Pakistan-based terrorist outfit JuD has demanded that American official Raymond Davis, arrested for gunning down two men in Lahore, be executed and blamed the US for bomb blasts across the country that have resulted in "large-scale killings."
Hundreds of supporters of the Jamaat-ud Dawah (JuD) joined a gathering that marched from Chauburji to Qurtaba Chowk on Monday to demand "death" for Davis.
The protesters blamed the US for "large scale killings" in drone attacks and bomb blasts in public places.
JuD leaders warned that they would continue their campaign across the country till Davis is executed.
They also warned the government not to succumb to US pressure to release Davis, especially in the wake of media reports that he was working for the CIA in Pakistan.
Senior JuD leader Maulana Amir Hamza claimed Pakistan's rulers were acting as "Washington's agents" and providing US officials "ample chances" to strike a deal with the families of the two men killed by Davis so that the murder cases against him could be withdrawn.
Hamza questioned why government leaders who were allegedly distributing millions of rupees to families of victims of accidents had never tried to meet the "families of those killed by US spies."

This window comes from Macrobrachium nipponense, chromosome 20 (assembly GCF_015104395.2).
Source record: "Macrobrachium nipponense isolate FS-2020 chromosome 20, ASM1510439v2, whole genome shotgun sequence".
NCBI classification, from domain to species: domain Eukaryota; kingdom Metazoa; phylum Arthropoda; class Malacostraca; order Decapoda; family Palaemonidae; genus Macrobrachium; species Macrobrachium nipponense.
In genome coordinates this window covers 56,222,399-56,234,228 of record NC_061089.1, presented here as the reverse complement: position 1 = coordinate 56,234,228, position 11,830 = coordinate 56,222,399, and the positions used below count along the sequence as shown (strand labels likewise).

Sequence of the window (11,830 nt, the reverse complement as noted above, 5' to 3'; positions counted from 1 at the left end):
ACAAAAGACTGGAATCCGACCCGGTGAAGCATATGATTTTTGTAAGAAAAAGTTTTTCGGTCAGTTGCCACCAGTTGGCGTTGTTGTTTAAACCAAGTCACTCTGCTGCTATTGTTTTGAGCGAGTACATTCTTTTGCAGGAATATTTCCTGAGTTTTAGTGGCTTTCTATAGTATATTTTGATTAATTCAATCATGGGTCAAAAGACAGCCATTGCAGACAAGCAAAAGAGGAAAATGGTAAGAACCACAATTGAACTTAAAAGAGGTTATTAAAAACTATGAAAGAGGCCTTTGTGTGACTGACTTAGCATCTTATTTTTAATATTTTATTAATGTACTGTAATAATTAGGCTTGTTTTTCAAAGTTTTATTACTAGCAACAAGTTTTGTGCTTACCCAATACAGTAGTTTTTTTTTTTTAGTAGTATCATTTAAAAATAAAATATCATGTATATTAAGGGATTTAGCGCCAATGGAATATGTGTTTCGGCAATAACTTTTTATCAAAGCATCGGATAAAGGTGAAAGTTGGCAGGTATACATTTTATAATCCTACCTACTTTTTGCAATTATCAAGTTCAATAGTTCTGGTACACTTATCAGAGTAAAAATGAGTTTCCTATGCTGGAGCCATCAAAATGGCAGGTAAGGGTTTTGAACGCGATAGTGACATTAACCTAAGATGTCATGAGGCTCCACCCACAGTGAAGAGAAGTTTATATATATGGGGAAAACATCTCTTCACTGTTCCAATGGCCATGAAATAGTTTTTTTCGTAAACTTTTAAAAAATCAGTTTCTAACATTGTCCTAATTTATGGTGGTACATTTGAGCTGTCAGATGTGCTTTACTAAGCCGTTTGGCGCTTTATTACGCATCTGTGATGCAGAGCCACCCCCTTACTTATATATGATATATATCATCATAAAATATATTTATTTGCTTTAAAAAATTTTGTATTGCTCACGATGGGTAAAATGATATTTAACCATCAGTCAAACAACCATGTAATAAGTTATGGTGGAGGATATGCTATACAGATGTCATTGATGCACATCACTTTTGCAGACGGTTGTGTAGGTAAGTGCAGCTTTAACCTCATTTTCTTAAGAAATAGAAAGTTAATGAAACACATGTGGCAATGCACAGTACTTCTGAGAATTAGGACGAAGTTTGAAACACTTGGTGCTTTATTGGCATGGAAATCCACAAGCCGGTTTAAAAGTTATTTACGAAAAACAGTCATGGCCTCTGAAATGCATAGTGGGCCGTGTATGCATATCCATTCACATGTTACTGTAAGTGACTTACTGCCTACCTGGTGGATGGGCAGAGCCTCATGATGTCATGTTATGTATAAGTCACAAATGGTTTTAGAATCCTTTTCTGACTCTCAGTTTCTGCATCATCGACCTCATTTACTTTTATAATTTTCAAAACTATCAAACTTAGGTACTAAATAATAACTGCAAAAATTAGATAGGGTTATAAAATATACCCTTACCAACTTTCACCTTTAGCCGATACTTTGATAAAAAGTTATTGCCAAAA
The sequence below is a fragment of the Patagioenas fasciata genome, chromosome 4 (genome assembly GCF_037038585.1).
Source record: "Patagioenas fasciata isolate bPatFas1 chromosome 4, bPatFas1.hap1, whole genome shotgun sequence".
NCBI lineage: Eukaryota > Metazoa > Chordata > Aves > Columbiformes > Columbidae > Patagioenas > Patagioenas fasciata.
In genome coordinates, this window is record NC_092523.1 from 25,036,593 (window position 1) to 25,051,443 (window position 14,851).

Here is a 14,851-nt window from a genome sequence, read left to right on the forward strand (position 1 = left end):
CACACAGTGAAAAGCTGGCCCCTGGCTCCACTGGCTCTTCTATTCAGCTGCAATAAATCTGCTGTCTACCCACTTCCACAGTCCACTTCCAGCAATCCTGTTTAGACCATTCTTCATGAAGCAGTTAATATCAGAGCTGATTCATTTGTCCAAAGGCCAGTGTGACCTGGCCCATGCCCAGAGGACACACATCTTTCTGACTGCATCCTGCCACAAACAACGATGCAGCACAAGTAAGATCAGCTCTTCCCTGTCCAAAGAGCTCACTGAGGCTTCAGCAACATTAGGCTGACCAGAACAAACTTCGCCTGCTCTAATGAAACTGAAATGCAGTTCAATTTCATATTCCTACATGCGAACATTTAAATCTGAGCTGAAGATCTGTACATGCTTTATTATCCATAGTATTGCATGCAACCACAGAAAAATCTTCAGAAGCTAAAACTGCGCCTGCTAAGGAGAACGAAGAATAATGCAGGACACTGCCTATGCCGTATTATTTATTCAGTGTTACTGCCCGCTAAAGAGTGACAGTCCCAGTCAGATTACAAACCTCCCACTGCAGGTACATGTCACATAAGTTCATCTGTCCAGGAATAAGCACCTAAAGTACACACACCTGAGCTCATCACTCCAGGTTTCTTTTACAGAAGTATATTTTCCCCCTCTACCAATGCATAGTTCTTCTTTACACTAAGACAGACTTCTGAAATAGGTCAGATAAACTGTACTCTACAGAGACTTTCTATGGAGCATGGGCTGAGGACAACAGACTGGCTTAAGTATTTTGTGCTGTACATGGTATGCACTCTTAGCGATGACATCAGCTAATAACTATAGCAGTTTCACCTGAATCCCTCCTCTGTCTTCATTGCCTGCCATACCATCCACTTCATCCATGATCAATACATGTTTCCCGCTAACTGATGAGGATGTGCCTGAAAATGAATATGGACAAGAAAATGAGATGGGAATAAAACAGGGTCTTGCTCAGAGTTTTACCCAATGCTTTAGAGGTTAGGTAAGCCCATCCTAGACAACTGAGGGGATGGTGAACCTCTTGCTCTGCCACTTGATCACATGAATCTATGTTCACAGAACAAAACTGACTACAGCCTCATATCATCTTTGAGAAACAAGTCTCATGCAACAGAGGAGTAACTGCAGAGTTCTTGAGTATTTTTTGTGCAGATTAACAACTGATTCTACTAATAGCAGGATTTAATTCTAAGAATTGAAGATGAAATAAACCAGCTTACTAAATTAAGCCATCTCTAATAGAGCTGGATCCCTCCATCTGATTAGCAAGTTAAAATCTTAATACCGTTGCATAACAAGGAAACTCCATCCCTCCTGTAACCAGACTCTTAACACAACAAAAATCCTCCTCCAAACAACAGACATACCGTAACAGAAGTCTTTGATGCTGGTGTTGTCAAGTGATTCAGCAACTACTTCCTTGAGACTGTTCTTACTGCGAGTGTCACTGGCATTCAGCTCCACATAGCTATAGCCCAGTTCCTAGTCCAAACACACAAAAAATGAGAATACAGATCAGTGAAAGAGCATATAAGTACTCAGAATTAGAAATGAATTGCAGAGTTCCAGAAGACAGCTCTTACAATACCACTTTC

Maulana Hasnain Siddiqi, who also addressed the gathering, claimed Pakistan's intelligence agencies had testified that Davis was running a "network of subversive activities, including suicide attacks and blasts," and the US must be held accountable for thousands of deaths in explosions and drone attacks.
Qari Yakoob Sheikh, another speaker, said following revelations of the activities of US "secret agents in the garb of diplomats," the US embassy should be closed down and all American officials and diplomats expelled.
The protesters, including students, lawyers, political activists and traders, shouted slogans against what they described as growing interference by the US in Pakistan.
JuD leaders also announced that a countrywide protest will be organised on February 25.
The JuD, a front of LeT which carried out the 2008 Mumbai terror attacks, has been at the forefront of recent protests to pressure the Pakistan government not to change the controversial blasphemy law and to punish Davis, who was arrested in Lahore last month after he shot and killed two men he claimed were trying to rob him.